enter image description here

Starship Not-Enterprise exits hyperspace and looks at the planet filling up the window. Their jaws drop. The planet has a perfect geometric shape clearly visible from space, occupying the majority of the visible surface from their current vantage point.

Its astounding. Sharp boundaries, straight lines, perfect sharp corners, exact angles. Obviously this was created by a very intelligent alien life with large engineering capability and was perfectly planned. It looks like it was drawn in a CAD program.

However there is no mighty intelligent life on the planet and never was. There may be plant and animal life if it helps explain the creation of the shape. This perfect geometry was entirely created by natural processes. Somehow a natural process created something which which looks undisputedly artificial after one first glance.

If this is possible - how could a natural process can create a near-perfect geometric shape that's the most prominent feature on the planet?

Or, if not possible in the real world (which I suspect)…

What's the minimum handwaving one would need to do to get any near-perfect shape becoming the prominent feature on the planet by natural means?

The exact shape doesn't really matter - so long as a natural process can create it and it looks deceptively like an artificial process created it. Can be a Triangle. a Square. Letters or other simple glyphs. Any simple 2D shape. The exact design doesn't matter. It just needs to stand out as clearly artificial by way of being simple 2D geometry.

Am open to a curving shape, but a circle made by a conical volcano isn't going to cut it, the curve is unlikely to be a perfect circle, and the contrast against the surrounding land is going to be low.

With regards to projection any suitable map projection is fine. Straight lines on a sphere's surface bend in 3D space and can bend on maps, so this is open. It can be in true 3D space (eg 3 identical mountains with a perfect plane between their peaks that when viewed in 3D is a perfect equilateral triangle), or perspective to a point in space (that the not-enterprise happened to luckily intersect) so it looks perfect to the naked eye, or becomes a perfect shape when projected onto a standard, existing map projection, eg Mercator.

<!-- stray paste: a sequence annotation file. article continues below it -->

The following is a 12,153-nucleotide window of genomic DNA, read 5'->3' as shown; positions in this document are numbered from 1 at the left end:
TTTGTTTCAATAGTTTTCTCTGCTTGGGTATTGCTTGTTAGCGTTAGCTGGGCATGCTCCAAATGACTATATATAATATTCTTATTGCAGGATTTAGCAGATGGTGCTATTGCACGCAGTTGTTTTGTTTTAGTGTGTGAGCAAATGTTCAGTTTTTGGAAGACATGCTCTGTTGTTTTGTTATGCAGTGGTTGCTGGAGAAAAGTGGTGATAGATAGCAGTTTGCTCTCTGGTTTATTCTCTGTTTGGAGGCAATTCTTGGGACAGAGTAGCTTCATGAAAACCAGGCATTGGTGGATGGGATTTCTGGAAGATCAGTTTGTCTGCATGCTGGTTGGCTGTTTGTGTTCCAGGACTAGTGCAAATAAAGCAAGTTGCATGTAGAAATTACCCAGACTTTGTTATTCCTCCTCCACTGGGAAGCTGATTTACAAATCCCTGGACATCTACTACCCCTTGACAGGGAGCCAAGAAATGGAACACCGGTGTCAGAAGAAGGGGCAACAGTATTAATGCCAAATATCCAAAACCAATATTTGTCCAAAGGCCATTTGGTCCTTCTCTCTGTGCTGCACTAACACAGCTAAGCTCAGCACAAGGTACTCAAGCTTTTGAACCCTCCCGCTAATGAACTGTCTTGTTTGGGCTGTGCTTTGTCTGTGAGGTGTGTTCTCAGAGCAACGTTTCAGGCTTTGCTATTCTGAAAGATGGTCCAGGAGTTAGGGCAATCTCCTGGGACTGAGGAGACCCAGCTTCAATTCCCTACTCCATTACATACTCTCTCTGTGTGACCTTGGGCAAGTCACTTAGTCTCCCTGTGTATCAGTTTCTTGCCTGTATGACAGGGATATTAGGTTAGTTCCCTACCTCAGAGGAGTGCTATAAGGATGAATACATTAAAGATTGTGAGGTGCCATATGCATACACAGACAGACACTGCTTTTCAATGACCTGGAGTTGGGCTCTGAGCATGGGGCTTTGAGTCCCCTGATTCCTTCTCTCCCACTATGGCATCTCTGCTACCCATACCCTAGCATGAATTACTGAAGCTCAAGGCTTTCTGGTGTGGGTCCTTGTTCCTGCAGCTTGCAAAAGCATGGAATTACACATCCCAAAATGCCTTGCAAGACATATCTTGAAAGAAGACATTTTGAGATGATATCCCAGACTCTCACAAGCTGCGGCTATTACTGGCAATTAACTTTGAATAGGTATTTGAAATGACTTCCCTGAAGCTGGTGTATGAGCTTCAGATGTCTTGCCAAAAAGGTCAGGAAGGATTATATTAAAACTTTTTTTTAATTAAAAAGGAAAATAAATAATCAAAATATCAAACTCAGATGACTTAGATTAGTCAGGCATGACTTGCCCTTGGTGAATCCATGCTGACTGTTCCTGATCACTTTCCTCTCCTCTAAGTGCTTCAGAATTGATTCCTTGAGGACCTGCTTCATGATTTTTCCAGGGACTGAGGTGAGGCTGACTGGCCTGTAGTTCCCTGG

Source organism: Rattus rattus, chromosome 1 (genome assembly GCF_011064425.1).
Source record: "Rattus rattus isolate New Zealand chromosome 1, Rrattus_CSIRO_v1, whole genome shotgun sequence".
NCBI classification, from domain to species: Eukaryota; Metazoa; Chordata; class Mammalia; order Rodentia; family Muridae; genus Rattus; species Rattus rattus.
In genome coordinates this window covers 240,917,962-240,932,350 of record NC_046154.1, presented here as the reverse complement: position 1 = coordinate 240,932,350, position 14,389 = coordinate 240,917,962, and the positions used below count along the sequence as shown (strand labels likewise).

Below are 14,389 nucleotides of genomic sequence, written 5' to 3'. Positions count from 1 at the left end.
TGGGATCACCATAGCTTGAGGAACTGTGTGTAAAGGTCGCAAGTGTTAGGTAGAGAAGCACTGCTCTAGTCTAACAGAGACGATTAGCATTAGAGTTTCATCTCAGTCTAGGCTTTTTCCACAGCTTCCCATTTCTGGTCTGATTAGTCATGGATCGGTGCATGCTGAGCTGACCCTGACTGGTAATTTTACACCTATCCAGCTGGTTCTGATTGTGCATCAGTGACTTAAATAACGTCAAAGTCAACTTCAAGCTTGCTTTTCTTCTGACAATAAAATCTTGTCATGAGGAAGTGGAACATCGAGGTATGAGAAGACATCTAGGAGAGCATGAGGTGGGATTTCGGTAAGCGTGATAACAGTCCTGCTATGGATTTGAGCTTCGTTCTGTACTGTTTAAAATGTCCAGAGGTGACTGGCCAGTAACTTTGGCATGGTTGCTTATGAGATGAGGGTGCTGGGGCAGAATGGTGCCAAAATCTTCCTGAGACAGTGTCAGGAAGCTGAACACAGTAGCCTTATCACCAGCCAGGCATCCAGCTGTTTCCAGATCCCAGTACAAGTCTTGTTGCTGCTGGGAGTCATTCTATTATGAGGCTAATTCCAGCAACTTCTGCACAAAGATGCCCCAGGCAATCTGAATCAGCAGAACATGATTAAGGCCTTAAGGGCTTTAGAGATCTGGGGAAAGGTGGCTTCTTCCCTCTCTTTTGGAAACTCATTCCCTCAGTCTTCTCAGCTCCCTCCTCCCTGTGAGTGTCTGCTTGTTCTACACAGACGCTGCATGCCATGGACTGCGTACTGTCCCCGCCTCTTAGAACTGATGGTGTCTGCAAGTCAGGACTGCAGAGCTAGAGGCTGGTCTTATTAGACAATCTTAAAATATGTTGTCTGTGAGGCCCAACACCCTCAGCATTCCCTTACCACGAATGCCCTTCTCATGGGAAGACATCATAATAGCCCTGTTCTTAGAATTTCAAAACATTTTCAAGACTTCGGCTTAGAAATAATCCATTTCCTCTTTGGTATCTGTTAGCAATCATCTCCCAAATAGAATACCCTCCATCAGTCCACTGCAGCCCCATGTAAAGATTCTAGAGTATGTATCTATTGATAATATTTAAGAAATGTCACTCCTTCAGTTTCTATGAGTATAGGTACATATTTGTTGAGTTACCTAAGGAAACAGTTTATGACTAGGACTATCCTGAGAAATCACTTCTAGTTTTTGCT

I have no idea of the best process to achieve this. It could be tectonics. Clouds. Erosion. Animal migration. Rainfall patterns. Shadows from other planets accumulating over time killing vegitation. Anything. That's why I'm asking. It can be transient but needs to be visible for at least a few weeks.

(If "perfect geometry" is considered opinionated for some reason. Any 2D shape from this list appearing prominently on a planet when viewed from space. Best answer is accuracy of shape, then simplicity of geometry.)

Edit: Changed "Perfect" to "Near perfect" - (a valid) quibble about perfection.

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    $\begingroup$ Maybe it's my English, but I find "solid 2D shape" an oxymoron: solid is used for 3D objects. $\endgroup$ – L.Dutch - Reinstate Monica Oct 24 '20 at 7:59
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    $\begingroup$ Are they looking at Saturn? $\endgroup$ – Cadence Oct 24 '20 at 8:15
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    $\begingroup$ A sphere is a pretty good geometric shape, isn't it? Most planets tend to have those as their most prominent feature, encompassing approximately 100% of the planet. :) $\endgroup$ – reirab Oct 25 '20 at 7:11
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    $\begingroup$ @RBarryYoung That's why I said "Best answer is accuracy of shape". Drawing a square in a CAD program and displaying it on screen will be inaccurate by up to 1 pixel width. Printing it will be inaccurate up to the printer resolution - but the more accurate, the better. $\endgroup$ – Ash Oct 25 '20 at 14:51
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    $\begingroup$ The term "Perfect Geometric Shape" has a exact meaning, that cannot exist in physical reality. If you didn't mean it then you shouldn't say it. if you meant something approximate then you should use approximate terms. $\endgroup$ – RBarryYoung Oct 25 '20 at 14:57

"The planet hasn't been tectonically active for nearly a billion years. Winds have blown the surface smooth and its many moons have protected it from large impacts. There are no oceans, but the atmosphere has ambient moisture.

Six hundred million years ago it was nothing but a moist sphere of red dust in a thin shell of carbon dioxide. Then the first meteorite slipped past the moons, presumably from someplace more diverse. Wedged into a crack in this rock was a lichen. The fungal component of this lichen could digest the iron oxide dust, and the plant component could photosynthesize--if slowly.